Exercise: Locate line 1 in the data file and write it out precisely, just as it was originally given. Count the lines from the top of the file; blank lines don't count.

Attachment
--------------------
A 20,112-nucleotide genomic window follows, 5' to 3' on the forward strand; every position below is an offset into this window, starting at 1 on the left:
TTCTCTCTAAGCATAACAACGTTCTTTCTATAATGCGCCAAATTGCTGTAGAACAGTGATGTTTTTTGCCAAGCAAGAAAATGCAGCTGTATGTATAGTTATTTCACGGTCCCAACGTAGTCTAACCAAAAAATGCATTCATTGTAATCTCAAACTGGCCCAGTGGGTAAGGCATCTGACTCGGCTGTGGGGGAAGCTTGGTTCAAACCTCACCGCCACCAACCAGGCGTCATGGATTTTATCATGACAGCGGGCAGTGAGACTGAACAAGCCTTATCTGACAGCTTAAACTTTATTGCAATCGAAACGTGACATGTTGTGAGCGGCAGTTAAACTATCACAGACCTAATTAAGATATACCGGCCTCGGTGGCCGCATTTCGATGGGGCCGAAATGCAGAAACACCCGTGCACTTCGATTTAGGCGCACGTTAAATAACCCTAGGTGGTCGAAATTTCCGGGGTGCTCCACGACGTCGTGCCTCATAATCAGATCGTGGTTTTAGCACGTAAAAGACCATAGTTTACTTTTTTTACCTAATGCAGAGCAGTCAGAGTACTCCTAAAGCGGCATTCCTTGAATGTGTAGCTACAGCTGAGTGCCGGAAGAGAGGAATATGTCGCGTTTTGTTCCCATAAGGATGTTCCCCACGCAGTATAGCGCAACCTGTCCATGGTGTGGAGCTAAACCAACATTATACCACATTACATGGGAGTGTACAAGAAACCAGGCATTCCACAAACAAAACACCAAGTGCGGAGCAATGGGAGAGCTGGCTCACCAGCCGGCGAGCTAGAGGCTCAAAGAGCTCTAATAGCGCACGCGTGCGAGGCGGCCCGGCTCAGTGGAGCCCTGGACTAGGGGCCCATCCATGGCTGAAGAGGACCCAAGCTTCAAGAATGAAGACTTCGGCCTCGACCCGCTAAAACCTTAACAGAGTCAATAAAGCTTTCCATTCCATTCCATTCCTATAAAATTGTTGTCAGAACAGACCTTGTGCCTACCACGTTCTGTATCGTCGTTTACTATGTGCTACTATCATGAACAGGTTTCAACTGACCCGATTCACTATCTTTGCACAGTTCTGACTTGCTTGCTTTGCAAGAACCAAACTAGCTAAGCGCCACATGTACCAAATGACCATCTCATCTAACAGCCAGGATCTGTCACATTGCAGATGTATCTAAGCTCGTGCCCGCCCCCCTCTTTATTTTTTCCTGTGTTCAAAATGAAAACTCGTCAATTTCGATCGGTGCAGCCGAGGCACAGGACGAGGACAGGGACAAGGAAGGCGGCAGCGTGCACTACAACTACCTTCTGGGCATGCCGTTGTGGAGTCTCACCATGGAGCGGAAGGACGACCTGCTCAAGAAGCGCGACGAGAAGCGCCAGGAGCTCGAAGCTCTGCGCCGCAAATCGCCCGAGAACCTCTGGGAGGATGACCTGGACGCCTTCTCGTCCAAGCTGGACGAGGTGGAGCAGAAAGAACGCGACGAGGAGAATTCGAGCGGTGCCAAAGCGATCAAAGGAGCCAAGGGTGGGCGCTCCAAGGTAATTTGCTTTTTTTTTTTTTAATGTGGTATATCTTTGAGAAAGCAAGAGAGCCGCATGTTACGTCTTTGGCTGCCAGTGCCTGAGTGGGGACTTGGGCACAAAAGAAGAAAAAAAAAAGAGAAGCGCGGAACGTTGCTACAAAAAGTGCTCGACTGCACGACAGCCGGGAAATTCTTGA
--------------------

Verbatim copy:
A 20,112-nucleotide genomic window follows, 5' to 3' on the forward strand; every position below is an offset into this window, starting at 1 on the left: